During my time in Manhattan this trip I have visited quite a few Catholic churches. I have been amazed at how badly some of them have been mutilated, and stupidly so. Some are still being mutilated according to tired old ideas that are now, in the minds of the younger clergy for sure, cliché and monstrous. The outgoing regime with their tired ideas are still doing damage even as their theological wheelchairs are already turned in the direction of the door.
On Inside Catholic there is an article reproduced from the November 1995 issue of Crisis Magazine.
Read the whole piece for some context and some reflections on death and awareness of mortality. At the end, however, the writer offered some pretty harsh comments about the fruits of the post-Conciliar reform.
Having come from a parish where the all chaos and foolery was over the decades avoided, because of the guidance of well-informed pastors who thought with the mind of the Church, and being a convert, I was spared the full force of the idiocy that went on far and wide. But I have certainly been around the pike a few times and seen what she was talking about.
Take a look … with my emphases and comments.
The writer is speaking of time spent in a church before the Blessed Sacrament.
He Came Down from Heaven: A Consolation [In the Incarnation, and at every Sacrifice of the Mass.]
Alice Thomas Ellis
There was a silent peace with a hidden promise of unimaginable joy to which all the objects of devotion attested: the altar, the statues, the crucifix, all the appurtenances of faith belonged to no one and to everyone. Still and worthy of trust, they were there yesterday and now and would be there tomorrow. Inanimate yet living testimony to a vital certainty. It is rare now to find such a church. Stripped and barren, while the people themselves are encouraged to buy more and more to support the market economy and cram their houses with trivia, the churches are denuded in the name of progress.
It is impossible to understand without laying bare the motives of those who wrought such destruction. The result is terrible in the terms of disillusion and loss, and those who say they wished only to affirm life and community have robbed us of consolation, giving death a greater power than is his due. The here and now is what concerns us they say, forgetting that life is short and but a preparation.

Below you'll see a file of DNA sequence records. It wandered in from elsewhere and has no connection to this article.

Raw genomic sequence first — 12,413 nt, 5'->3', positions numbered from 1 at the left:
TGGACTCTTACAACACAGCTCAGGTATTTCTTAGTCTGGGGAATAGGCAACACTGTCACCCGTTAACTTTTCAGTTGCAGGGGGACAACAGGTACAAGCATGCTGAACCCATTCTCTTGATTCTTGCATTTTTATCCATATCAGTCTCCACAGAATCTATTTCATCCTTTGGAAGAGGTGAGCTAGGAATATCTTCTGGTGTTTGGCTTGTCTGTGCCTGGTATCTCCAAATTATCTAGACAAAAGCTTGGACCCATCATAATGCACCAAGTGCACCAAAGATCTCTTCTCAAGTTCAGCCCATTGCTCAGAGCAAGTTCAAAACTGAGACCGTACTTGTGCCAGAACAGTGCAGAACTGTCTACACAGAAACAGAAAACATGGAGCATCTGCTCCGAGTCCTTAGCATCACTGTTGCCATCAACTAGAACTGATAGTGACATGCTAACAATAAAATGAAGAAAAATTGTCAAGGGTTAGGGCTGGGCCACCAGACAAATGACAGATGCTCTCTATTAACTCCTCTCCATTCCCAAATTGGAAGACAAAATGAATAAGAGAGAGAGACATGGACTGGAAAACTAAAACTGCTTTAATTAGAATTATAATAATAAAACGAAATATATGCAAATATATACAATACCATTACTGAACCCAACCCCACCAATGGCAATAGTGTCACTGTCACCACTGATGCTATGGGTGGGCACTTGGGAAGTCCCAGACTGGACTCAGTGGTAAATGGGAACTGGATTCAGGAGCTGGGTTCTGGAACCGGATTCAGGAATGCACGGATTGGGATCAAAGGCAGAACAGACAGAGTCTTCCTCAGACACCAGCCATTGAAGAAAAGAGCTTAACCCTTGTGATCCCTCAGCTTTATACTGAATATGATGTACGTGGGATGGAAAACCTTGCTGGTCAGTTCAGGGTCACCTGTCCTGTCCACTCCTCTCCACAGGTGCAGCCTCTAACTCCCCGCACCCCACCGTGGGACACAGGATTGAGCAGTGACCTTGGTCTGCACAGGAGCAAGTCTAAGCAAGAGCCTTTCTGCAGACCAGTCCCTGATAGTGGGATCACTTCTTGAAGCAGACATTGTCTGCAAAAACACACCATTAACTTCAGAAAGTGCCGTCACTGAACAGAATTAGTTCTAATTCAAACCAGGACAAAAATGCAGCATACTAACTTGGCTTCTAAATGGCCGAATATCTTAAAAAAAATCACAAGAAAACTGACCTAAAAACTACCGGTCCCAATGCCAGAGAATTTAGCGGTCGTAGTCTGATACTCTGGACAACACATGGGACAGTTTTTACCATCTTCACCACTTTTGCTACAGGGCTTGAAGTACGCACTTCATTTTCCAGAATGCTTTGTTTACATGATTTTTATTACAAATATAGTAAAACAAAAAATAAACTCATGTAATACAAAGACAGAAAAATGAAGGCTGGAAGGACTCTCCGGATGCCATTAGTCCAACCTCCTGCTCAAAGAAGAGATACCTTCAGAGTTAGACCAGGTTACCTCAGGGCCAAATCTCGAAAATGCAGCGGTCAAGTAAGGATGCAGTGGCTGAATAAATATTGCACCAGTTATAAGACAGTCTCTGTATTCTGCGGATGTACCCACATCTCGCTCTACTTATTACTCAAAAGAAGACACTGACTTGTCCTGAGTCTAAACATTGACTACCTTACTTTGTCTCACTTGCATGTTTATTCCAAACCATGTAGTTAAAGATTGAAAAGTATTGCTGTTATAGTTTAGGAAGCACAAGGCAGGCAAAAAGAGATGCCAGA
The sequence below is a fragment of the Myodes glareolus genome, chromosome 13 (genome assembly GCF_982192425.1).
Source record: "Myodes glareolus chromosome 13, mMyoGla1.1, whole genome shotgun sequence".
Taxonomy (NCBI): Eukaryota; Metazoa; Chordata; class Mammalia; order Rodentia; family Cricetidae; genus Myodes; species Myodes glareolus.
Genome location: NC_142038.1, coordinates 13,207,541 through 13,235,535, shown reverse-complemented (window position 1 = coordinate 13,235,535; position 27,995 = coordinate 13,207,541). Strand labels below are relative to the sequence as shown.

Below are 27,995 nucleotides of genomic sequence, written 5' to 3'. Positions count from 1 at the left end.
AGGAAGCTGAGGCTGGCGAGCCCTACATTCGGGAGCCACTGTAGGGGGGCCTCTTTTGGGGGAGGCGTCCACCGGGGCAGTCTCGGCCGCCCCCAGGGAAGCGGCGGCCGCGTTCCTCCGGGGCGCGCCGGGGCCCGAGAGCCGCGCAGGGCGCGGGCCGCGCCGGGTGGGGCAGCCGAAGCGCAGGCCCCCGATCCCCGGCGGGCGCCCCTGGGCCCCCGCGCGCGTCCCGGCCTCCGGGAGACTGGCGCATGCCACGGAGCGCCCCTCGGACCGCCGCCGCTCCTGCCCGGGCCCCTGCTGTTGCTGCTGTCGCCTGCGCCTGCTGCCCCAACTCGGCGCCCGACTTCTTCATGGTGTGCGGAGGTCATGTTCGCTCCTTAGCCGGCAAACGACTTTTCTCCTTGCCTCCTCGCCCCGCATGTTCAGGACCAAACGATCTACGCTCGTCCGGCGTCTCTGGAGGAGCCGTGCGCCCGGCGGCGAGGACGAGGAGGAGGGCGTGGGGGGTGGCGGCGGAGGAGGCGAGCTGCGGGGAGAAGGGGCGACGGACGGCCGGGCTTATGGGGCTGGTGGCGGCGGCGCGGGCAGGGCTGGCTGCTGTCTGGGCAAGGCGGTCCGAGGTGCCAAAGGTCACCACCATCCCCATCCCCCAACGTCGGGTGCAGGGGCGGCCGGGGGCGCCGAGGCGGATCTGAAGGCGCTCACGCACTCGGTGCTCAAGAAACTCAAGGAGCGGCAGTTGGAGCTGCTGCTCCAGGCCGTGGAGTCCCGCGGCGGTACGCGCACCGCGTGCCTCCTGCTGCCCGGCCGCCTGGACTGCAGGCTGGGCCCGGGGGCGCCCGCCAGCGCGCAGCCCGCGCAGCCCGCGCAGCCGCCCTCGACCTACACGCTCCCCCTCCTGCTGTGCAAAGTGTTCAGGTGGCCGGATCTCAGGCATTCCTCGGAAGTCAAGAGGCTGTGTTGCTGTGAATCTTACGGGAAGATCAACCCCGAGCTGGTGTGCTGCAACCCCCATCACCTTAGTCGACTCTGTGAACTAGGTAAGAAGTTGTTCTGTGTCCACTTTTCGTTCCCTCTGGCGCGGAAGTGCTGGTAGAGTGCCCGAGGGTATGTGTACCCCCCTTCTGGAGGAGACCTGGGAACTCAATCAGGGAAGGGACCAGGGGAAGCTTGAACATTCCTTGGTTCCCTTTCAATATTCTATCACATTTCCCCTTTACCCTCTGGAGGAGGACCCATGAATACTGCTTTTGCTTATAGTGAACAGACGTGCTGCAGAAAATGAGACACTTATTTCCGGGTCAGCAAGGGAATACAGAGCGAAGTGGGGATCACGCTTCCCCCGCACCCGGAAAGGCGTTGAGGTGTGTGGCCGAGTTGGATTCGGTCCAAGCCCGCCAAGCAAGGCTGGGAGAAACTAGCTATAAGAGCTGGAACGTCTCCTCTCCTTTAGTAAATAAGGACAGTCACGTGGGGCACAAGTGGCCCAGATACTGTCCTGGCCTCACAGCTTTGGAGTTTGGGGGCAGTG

The new and re-ordered churches are symbolic only of a denied but underlying despair, a loss of faith to the sad conviction that death is the end. [The fruit of the modernist error: immanentism.] The noisy ceremonies that now fill these churches, the guitars, the clapping, swaying, and showy raptures are a mere extension of the drug culture, a whistling in the wind, a neurotic insistence that happiness is attainable immediately and does not need to be waited for or earned. The notion that suffering can bring forth good, that deprivation can nourish the soul is unacceptable. [I believe this is what I was driving at in that sermon I gave for the Feast of the Exaltation of the Cross on 14 Sept 2007 at Fr. Finigan's parish. We remove the Cross at our peril. We must keep the Cross at the focus point so that we can deal with what St. Augustine called "our daily winter", fear of death. It is there, in what the Cross reveals, that we encounter mystery both alluring and fearsome, and we are readied for what lies outside ourselves and the passage of the grave.] Suggest that the saints lived their lives in the promise and not the fulfillment of joy and you will not be heard. The Protestant cult of the "born again" with its ecstatic overtones has laid hold of a Church that still claims to lay all store on baptism. We are at the mercy of doctrinal error, often imposed from above, with little recourse to authority which is often too pusillanimous to argue with the trend. The wolves are in the fold.
Now that the churches are no longer peaceful but full of people determined to convey to you their loving care, their innate virtuousness, with handshakes and smiles, the bereft are best off in solitude, listening for the still, small voice. [The still small voice which the prophet eventually heard. I often use the image of Moses, posted by God at the cleft in the rock.] The country graveyard is perhaps now the place nearest to God on earth, for that too is neutral ground where death has had his way, is satisfied and thus of no more significance and no threat. Freedom lies in looking on the face of death and knowing that there is no true battle here, that he does not need to be fought and defeated, for he is only God’s instrument and God lives.
We remove the Cross and worship redolent of His Sacrifice at our peril.